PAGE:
NP Gupta, former professor and robotic surgeon, AIIMS, New Delhi, and chairman, Kidney & Urology Institute, Medanta Medicity, Gurugram, says that robotic surgery delivers better results, higher success rate, fewer complications. “Robotic surgery started two decades ago and significant improvements are visible in this technology. Many new entrants will emerge with better equipment which are more refined and are smaller in size,” he says. Thereafter, robotic surgery has extended across different specialties such as cardiac, general surgery, gynaecology, head and neck, vascular and pediatrics. India has witnessed a rise in the number of robotic procedures in the last few years; nearly 4,000 robot-assisted surgeries were performed in 2015, representing a five-fold increase over 2011. “Robotic technology has been a game changer as it has brought about a paradigm shift in the way a surgeon performs the surgery. The only limitation is its prohibitive cost. But as years pass by and there is competition in the market, the price of robotic systems will follow the path taken by computers and cellphones,” says Arvind Kumar, thoracic, thoracoscopic and robotic surgeon and chairman, Centre for Chest Surgery and Lung Transplantation and director, Institute of Robotic Surgery, Sir Ganga Ram Hospital,New Delhi.

Globally the costs associated with oncology care are higher than the treatment costs for any other disease, leading to demands for more robust evidence of treatment success. According to a few reports, advanced R&D facilities and new product developments are addressing the demand for cost effective healthcare in the medical robots industry. Moreover, development of nanorobots is also expected to support the growth of the medical robots market.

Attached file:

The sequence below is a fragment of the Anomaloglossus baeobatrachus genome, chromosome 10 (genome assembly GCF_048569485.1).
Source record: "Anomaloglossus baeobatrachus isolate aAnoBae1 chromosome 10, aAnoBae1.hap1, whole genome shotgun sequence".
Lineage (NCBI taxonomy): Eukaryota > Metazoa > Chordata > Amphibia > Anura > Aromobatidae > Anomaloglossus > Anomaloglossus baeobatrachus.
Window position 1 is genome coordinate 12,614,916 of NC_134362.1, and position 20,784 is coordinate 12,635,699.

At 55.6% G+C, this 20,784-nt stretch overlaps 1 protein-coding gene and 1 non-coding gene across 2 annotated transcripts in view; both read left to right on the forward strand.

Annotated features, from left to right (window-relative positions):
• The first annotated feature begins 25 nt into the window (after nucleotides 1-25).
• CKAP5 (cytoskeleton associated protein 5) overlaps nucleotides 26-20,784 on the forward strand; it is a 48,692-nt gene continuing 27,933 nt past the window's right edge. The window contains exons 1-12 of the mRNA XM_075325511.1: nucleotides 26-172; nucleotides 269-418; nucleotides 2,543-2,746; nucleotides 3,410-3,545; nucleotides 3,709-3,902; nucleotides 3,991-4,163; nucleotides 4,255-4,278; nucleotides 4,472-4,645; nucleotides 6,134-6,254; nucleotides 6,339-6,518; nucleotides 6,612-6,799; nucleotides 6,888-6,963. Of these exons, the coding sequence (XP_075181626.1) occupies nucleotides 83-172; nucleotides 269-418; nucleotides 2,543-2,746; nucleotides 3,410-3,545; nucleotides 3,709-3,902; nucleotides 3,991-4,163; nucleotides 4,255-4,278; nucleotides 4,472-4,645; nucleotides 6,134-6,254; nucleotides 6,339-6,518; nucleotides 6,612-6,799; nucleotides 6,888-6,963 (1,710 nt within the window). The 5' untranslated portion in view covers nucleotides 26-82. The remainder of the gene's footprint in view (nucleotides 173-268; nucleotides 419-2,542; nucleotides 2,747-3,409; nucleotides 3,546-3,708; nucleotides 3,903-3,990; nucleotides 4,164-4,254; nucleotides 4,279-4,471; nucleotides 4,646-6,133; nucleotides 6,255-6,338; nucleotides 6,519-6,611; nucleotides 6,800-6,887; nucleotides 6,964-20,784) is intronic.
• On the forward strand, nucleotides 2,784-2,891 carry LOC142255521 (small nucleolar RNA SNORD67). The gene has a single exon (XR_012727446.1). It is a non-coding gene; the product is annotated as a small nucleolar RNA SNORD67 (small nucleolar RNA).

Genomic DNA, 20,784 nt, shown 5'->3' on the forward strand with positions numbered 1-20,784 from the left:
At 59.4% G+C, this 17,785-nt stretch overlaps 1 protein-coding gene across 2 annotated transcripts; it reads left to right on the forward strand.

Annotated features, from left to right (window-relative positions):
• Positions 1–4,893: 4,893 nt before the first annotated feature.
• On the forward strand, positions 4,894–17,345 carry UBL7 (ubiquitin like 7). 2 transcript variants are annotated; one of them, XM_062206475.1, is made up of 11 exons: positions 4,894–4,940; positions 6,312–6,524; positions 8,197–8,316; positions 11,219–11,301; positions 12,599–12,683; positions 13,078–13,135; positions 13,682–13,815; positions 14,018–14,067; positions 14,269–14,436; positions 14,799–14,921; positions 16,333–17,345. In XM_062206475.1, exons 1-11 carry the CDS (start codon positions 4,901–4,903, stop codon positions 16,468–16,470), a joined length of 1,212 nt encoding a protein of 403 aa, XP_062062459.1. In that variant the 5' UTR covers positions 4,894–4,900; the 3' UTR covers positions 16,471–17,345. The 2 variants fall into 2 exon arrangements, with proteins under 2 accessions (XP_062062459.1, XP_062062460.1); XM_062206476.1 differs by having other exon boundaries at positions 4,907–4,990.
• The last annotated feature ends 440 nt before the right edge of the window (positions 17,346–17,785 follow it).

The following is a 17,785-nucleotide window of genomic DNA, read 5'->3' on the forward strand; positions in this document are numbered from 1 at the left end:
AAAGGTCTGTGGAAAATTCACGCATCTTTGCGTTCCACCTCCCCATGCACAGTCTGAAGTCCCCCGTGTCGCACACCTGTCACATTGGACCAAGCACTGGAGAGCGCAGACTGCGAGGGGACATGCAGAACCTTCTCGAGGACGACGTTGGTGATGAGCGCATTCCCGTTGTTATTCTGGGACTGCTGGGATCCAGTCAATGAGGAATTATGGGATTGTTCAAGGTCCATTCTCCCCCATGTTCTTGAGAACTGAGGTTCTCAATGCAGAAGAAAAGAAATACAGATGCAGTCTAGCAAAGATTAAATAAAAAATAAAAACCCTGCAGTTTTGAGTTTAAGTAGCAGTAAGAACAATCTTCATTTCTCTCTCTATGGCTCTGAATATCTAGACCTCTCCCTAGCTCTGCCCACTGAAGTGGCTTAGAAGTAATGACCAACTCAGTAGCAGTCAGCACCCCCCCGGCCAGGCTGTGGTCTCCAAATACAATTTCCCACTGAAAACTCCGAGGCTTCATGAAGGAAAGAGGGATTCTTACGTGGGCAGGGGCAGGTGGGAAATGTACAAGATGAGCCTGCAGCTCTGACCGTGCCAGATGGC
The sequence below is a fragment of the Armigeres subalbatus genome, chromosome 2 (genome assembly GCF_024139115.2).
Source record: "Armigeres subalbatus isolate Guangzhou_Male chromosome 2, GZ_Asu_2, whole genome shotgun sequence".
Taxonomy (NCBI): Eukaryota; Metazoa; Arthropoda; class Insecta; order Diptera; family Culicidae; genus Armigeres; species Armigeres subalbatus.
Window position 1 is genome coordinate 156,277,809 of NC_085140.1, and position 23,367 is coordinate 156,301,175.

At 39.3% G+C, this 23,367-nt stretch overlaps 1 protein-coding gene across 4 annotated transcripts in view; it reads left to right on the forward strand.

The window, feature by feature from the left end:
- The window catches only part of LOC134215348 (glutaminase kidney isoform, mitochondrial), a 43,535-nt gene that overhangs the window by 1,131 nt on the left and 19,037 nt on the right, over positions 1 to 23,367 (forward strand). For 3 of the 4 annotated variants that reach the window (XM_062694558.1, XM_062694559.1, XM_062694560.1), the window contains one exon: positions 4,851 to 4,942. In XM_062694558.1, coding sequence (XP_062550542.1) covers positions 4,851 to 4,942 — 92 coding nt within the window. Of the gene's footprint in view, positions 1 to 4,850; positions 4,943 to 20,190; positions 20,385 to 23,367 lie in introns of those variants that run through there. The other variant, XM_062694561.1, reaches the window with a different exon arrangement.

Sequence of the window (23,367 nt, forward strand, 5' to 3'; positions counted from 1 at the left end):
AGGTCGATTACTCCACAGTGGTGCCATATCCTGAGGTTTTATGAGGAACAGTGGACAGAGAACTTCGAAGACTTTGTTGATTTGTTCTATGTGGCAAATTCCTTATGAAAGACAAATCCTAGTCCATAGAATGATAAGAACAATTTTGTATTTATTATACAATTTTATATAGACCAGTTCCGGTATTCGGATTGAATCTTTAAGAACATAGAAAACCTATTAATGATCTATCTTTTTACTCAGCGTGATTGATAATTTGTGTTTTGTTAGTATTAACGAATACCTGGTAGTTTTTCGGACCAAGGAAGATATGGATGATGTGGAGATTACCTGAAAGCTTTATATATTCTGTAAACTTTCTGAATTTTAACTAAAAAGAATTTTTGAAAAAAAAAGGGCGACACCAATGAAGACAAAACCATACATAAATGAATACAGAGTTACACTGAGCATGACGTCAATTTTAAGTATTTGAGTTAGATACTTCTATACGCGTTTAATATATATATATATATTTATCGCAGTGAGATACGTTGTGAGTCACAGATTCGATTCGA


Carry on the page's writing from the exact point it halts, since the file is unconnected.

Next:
Medical robots can be categorised into noninvasive radiosurgery robots, surgical robots, rehabilitation robots, hospital and pharmacy robots and others. By type, the surgical robots lead the medical robots market, as surgical robots reduces the complication rate of surgeries and improves the accuracy of the procedure. Surgical robots are further categorised into orthopedic surgical robots, laparoscopy robotic systems, steerable robotic systems, neurosurgical robotic systems and others. The laparoscopic robotic systems lead the surgical robots market; whereas, the neurosurgical robotic systems segment is expected to grow fastest due to increasing demand for minimally invasive surgeries.